After 1930 the only locomotives newly
introduced on the line were standard types of the L.M.S., S.R. and
LMS 'Black Fives'
From 1954, BR Standard type locos were used on the line, including:
Class 3, 2-6-2's
Motive Power 1930 - 1966
Even after the 1923 grouping, the S.& D.J.R. retained its independence, and not until January 1st 1930 did the London, Midland & Scottish Railway absorb the locomotive stock and allocate new numbers within the framework of its own numbering system.
At the beginning of 1930, there were 80 locomotives, of six different wheel arrangements in use on the S&D:
No immediate radical change was made apart from
re-numbering, change of livery and lettering, it being the policy to
allow the older non-standard machines to be withdrawn and replacements
to come in the shape of L.M.S. standard or ex-Midland types already
common to the line.
In 1932 the last survivor of the 1896/7 M.R. Derby
built 5 ft. 9 in. 4-4-0s, No. 303 (originally No.45), was withdrawn, as
was No. 1207, the last of the 1200-1207 0-4-4 tanks, and No. 2884, the
last of the 11 0-6-Os of the 2880-2890 series. The same year two of the
large-boiler 2-8-0s, Nos. 13809 and 13810, received smaller boilers
while undergoing repairs at Derby works.
It was apparent by 1938 that, with the completion of a
bridge strengthening programme on the ex-Midland line between Bath and
Mangotsfield, rather more modern power could be introduced, and after a
trial run by No. 5228 in March, six of the Stanier class '5P5F' 4-6-Os
were transferred to Bath and, on May 2nd they entered regular traffic,
the southbound 'Pines Express' being hauled that day by No. 5440.
With the onset of hostilities in 1939 the re-equipping of the S.D.J.R. locomotive stock with standard designs was cut short. All but two of the class '5' 4-6-Os were sent away almost immediately and eventually there was a period when none of the class remained on the line. Replacements came in the shape of No. 1046, a compound 4-4-0, and, in 1941, 17 ex-London & South Western Railway locomotives, on loan from the Southern and consisting of the whole of the 'S11' class 4-4-Os Nos. 395-404, one 'T9' class 4-4-0 No. 304, and Nos. 1-6 of the 'T1' 0-4-4 tank class. Most, if not all, of the loaned 4-4-Os were fitted with tablet-exchange apparatus and performed on the main line, although several of the 'S11' class migrated to other Midland sheds, while the tank engines were engaged on branch duties.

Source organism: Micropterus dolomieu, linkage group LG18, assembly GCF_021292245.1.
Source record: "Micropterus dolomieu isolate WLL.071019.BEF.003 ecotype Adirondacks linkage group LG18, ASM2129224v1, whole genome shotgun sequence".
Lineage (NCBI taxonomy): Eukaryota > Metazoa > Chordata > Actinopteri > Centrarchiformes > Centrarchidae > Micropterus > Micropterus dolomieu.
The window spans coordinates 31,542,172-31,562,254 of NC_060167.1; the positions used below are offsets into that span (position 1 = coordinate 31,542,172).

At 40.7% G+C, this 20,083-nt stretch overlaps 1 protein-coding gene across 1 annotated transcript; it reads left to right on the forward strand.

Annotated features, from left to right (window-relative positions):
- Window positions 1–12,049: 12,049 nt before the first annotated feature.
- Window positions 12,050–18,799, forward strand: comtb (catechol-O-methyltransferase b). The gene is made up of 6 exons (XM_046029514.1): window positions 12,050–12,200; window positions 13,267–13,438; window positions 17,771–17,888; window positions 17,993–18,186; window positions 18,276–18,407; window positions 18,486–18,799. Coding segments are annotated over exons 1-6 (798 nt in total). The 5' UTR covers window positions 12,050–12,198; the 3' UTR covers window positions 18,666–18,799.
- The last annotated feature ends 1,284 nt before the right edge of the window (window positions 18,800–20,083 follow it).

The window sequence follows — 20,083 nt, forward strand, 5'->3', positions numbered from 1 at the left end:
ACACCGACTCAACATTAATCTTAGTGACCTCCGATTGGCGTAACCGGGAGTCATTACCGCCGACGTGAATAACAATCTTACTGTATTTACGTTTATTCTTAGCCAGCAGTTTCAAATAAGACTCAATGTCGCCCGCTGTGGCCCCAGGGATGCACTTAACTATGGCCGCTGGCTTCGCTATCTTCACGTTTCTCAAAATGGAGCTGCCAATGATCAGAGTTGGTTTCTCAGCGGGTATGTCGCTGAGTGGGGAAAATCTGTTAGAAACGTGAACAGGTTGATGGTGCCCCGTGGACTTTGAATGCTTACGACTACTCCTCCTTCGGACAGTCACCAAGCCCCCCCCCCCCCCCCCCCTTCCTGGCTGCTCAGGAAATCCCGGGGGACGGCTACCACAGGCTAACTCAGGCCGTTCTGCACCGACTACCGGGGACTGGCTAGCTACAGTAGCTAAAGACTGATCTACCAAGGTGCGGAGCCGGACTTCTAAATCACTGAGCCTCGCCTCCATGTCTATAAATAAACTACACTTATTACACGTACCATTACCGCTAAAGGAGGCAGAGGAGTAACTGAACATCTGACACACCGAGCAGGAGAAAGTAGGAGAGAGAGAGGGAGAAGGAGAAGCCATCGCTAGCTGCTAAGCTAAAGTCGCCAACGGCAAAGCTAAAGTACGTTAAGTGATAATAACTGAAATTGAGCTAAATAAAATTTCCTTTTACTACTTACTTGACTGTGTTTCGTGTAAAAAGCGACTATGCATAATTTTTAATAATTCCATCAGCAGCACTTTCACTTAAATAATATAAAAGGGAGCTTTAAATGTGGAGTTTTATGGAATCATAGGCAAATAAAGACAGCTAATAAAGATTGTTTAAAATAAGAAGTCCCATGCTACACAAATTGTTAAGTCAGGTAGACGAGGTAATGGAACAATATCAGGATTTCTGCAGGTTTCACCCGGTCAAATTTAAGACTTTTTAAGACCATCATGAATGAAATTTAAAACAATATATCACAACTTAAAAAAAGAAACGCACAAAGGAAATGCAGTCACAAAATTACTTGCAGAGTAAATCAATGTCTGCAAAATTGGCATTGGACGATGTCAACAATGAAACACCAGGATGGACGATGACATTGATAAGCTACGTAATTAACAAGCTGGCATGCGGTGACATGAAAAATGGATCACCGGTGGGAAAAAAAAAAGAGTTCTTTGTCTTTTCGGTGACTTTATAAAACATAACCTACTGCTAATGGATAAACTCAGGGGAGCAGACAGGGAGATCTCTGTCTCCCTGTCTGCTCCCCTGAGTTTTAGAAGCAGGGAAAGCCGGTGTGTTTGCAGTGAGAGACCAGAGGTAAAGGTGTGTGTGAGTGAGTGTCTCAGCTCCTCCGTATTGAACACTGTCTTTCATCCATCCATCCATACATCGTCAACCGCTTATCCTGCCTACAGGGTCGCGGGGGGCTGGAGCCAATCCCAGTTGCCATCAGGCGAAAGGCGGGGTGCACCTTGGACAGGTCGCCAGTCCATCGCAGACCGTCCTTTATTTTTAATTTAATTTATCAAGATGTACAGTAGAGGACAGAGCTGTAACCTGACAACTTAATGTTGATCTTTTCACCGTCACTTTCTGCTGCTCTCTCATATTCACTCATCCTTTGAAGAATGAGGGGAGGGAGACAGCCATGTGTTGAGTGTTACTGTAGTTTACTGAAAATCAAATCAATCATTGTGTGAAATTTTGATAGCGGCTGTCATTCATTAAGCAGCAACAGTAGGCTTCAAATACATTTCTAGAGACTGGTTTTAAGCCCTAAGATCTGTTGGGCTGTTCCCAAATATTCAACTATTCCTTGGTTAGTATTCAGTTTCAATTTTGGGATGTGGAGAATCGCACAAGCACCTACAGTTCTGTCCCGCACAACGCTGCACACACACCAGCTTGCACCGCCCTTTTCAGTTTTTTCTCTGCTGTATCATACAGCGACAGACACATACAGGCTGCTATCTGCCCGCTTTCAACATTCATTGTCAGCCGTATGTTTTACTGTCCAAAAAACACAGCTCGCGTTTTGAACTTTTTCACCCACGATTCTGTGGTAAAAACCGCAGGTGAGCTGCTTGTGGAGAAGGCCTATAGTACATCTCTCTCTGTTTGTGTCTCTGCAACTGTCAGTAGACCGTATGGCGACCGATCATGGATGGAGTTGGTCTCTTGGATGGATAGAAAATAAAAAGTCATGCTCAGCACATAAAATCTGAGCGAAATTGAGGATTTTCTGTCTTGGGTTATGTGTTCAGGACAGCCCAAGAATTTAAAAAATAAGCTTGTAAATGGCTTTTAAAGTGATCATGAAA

In 1943, three L.M.S. standard class '8F' 2-8-Os
appeared on the line but their stay was only for a month or so.
Shortly after the end of the War in 1945, the nationalisation of the railways was announced, although before this a stranger from ex-Lancashire & Yorkshire stock, an 0-4-0 tank, No. 11202, was transferred to Radstock for colliery work and another S.D.J.R. class disappeared when No. 1230, the last of the 1230-1232 0-4-4 tanks, was withdrawn in 1946.
Shortly after nationalisation little immediate change
was made, for although the Southern Region was allocated the whole of
the line and branches, the motive power arrangements remained mainly
Another type new to the line was the ex L.M.S. class
'2' 2-6-2 tank which made its debut in the autumn of 1949, when Nos.
41240-41243 appeared on Highbridge local services as well as working to
Bristol from Bath.
About a year later the Southern authorities examined the question of the haulage of the heavier trains in an effort to dispense with piloting over the steeply graded Mendip sections. Six Southern light 4-6-2s were transferred to Bath after trials by No. 34109 during March. Three of these were soon back at Bournemouth when it was found that the greater power available, compared with the class '5' 4-6-0s, was not quite as advantageous as had been originally hoped. If the advent of the Stanier 4-6-Os had not resulted in quite as striking an advance over previous standards as had been expected, how much less was the case when the Southern 4-6-2s, with their low adhesion arrived, as the Mendip Hills permitted no rousing rushes, only solid slogging in the vicinity of Masbury or out of Bath. Undoubtedly the 4-4-Os had thrived on hard pounding and could be (and were), thrashed, and it was that class, together with the 2-10-Os yet to come, which could be nominated as the classic passenger performers of the line.